It’d been on back-order for some time but finally over the Christmas break arrived in the post :)
I wired soldered the few parts and tried a few of sample sketches in the Arduino IDE but nothing… I gave up as some other jobs had to take priority.
A few weeks later some discussions kicks off over on the Jeelabs forum: http://forum.jeelabs.net/node/764 and Ed Voncken pointed out a few discrepancies in the documentation and provided some tips on building and testing the board on his blog: http://edvoncken.net/2011/12/assembling-the-jeelabs-ook433-plug-part-1/
My big faux-pas was not soldering the jumper R1 (no resistor is required). I also opted for soldering the bridge between P and the middle pad rather than + (as it looks like the 433 Mhz receiver board is marked up for the + 5V which are provided via PWR as opposed to the + which only provided 3.3V).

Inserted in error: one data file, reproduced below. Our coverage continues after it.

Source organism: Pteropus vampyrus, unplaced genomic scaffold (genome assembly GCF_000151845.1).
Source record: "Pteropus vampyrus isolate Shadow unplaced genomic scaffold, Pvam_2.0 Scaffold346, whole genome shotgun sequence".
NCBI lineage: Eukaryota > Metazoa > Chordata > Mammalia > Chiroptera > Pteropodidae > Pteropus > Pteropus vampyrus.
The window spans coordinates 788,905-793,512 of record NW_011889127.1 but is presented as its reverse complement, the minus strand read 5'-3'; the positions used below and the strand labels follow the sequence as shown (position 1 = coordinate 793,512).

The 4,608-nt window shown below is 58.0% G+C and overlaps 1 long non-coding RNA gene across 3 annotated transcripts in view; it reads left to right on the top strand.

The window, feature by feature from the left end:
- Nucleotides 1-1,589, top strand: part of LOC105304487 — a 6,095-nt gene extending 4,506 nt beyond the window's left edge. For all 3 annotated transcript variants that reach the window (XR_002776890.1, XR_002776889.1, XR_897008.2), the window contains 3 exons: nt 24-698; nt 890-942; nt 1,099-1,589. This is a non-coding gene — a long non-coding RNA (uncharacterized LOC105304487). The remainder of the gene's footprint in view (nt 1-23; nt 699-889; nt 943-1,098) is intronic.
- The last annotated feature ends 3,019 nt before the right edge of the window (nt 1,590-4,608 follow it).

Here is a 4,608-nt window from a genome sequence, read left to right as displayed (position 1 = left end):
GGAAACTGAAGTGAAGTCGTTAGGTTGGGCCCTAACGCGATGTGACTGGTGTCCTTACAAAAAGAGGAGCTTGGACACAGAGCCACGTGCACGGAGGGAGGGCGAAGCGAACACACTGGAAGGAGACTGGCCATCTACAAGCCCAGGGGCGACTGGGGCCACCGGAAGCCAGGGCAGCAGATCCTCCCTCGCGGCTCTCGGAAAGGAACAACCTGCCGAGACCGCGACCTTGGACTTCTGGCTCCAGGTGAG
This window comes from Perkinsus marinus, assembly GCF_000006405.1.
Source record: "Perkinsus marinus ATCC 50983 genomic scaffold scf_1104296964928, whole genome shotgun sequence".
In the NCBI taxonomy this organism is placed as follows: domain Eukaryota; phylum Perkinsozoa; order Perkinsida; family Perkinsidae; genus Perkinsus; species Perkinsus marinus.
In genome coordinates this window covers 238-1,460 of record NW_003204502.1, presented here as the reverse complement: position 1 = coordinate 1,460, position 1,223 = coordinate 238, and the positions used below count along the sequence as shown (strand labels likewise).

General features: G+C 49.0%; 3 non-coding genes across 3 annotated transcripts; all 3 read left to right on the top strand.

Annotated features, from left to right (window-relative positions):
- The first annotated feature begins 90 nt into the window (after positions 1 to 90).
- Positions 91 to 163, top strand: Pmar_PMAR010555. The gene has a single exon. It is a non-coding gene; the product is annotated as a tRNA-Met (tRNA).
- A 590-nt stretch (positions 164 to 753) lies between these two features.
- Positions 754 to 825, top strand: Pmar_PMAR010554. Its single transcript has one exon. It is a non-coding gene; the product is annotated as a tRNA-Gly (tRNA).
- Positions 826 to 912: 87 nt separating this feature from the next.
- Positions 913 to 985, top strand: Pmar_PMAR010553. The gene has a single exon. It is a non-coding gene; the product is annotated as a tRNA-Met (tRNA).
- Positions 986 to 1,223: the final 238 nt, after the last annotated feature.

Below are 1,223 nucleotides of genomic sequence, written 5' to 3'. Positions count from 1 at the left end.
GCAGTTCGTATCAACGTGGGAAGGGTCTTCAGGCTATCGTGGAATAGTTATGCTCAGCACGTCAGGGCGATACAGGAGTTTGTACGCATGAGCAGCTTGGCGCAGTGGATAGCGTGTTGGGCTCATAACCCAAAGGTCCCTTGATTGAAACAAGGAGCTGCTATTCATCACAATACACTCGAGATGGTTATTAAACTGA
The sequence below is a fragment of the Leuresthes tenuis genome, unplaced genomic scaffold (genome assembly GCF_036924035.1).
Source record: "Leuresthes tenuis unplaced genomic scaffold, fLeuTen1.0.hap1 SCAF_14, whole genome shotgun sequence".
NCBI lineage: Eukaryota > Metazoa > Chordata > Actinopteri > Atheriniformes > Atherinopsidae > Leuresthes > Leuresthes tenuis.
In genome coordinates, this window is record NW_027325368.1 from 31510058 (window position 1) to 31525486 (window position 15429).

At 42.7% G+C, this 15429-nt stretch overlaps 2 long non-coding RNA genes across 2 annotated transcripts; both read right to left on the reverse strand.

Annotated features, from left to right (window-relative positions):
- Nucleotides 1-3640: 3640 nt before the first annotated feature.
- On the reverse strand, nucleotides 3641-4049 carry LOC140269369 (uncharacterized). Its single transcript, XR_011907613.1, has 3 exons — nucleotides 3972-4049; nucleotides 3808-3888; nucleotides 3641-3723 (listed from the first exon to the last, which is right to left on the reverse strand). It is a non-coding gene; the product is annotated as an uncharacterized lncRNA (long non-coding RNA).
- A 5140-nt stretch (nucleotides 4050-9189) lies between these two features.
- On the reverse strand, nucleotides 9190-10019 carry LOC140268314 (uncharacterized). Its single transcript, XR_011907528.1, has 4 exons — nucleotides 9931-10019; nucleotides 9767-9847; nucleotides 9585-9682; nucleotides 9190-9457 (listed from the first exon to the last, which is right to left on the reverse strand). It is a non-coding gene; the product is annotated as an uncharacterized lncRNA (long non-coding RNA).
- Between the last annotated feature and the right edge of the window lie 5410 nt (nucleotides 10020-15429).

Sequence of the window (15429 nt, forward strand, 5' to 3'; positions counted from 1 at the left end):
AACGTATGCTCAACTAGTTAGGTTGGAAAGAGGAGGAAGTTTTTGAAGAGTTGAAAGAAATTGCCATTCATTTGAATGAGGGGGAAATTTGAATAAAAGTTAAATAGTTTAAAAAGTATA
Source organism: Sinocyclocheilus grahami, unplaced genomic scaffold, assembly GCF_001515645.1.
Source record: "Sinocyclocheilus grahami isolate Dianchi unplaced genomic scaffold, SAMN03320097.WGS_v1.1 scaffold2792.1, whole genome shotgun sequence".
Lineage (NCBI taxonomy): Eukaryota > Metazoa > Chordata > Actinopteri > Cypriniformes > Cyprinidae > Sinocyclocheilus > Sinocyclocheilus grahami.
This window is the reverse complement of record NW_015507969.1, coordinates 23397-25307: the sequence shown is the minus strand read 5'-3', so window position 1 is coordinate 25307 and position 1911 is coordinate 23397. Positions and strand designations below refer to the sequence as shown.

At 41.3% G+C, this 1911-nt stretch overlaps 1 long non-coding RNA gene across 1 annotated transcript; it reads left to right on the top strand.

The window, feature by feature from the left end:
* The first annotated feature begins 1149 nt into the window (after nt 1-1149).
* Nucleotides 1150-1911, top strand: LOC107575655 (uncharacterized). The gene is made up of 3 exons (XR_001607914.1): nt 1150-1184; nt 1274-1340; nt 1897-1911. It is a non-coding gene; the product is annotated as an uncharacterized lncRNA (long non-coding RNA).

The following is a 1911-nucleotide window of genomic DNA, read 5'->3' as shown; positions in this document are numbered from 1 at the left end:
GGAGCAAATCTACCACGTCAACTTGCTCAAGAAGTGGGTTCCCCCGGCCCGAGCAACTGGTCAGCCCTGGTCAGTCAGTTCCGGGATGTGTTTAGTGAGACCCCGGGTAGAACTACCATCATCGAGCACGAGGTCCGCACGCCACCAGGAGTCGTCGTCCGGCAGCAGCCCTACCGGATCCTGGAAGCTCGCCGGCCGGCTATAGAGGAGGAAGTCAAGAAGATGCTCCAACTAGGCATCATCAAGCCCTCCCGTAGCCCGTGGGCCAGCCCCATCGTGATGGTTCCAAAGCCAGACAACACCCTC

Now I fired up the ookScope2 sketch, fixed the pin mappings (OOK_PIN = 16 and OOK_POWER = 12) uploaded to the device and launched the serial monitor:
Woah, that’s a lot of data… but quite expected as I have 9 currentcost devices transmitting, 2 oregon scientific devices and probably some other stuff I’ve forgotten about.
I retried the ookDecoder sketch now that I know some real rf data is acknowledged- and to my amazement there was some sensible output:
Apparently these are home easy transmissions- though I don’t have any home easy or compatible devices in the house (that I’m aware of)- so my only guess is that they belong to my neighbours!
I need to do some more research into whether the currentcost protocol can be decoded and find a working sketch for my oregon devices then start to consider purchasing some remote mains sockets.